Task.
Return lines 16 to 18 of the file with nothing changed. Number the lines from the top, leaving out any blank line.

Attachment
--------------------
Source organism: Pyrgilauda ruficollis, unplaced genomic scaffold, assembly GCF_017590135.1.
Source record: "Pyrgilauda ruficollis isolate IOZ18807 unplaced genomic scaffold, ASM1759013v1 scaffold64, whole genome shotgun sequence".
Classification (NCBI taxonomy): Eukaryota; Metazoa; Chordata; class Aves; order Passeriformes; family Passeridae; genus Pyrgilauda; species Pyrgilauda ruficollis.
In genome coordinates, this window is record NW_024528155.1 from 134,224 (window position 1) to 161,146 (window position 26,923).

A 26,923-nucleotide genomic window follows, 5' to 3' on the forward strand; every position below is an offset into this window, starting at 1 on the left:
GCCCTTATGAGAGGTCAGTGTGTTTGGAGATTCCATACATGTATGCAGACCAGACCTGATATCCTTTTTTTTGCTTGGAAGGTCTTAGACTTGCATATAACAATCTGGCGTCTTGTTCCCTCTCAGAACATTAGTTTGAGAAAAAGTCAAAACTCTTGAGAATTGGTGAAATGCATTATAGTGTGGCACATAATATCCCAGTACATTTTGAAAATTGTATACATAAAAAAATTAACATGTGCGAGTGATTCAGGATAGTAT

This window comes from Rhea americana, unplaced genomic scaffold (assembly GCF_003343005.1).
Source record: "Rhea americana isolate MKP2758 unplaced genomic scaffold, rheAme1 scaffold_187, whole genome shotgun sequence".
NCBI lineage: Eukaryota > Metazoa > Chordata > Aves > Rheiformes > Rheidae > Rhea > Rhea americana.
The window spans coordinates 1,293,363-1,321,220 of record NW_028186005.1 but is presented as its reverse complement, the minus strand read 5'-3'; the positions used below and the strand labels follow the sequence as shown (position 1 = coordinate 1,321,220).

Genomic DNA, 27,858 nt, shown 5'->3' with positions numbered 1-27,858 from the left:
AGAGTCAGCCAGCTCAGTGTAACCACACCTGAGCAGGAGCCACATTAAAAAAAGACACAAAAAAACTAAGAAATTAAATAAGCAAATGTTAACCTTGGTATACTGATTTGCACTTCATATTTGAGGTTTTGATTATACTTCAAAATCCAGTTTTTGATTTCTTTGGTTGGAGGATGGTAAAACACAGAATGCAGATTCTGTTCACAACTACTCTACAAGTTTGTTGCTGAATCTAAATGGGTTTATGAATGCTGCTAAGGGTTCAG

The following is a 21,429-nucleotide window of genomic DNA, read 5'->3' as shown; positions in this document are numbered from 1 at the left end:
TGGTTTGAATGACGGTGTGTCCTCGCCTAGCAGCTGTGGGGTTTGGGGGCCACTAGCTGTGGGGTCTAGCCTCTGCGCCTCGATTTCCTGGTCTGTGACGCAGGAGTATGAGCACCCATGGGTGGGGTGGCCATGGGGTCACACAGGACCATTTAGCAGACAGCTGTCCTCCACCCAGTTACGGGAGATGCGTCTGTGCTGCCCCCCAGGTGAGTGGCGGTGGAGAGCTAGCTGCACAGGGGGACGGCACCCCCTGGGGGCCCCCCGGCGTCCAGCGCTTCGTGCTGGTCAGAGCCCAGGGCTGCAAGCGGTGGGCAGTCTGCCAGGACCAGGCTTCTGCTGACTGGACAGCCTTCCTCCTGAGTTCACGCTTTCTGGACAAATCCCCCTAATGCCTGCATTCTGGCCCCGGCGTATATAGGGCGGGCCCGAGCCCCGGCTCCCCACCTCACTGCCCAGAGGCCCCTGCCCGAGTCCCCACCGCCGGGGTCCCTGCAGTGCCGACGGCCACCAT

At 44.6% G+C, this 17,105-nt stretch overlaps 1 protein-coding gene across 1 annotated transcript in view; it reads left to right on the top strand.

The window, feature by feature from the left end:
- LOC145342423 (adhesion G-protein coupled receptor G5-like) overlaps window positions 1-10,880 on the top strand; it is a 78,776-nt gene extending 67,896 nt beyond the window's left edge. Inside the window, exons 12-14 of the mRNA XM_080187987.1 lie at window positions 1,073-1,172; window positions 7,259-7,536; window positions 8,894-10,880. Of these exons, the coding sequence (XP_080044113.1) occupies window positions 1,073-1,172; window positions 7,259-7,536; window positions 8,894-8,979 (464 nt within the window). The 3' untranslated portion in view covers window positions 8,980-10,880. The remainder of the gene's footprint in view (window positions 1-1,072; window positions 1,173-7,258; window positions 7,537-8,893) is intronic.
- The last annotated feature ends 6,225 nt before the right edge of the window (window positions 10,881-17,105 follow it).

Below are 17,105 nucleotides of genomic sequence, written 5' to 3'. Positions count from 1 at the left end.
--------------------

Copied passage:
The window, feature by feature from the left end:
- LOC145342423 (adhesion G-protein coupled receptor G5-like) overlaps window positions 1-10,880 on the top strand; it is a 78,776-nt gene extending 67,896 nt beyond the window's left edge. Inside the window, exons 12-14 of the mRNA XM_080187987.1 lie at window positions 1,073-1,172; window positions 7,259-7,536; window positions 8,894-10,880. Of these exons, the coding sequence (XP_080044113.1) occupies window positions 1,073-1,172; window positions 7,259-7,536; window positions 8,894-8,979 (464 nt within the window). The 3' untranslated portion in view covers window positions 8,980-10,880. The remainder of the gene's footprint in view (window positions 1-1,072; window positions 1,173-7,258; window positions 7,537-8,893) is intronic.
- The last annotated feature ends 6,225 nt before the right edge of the window (window positions 10,881-17,105 follow it).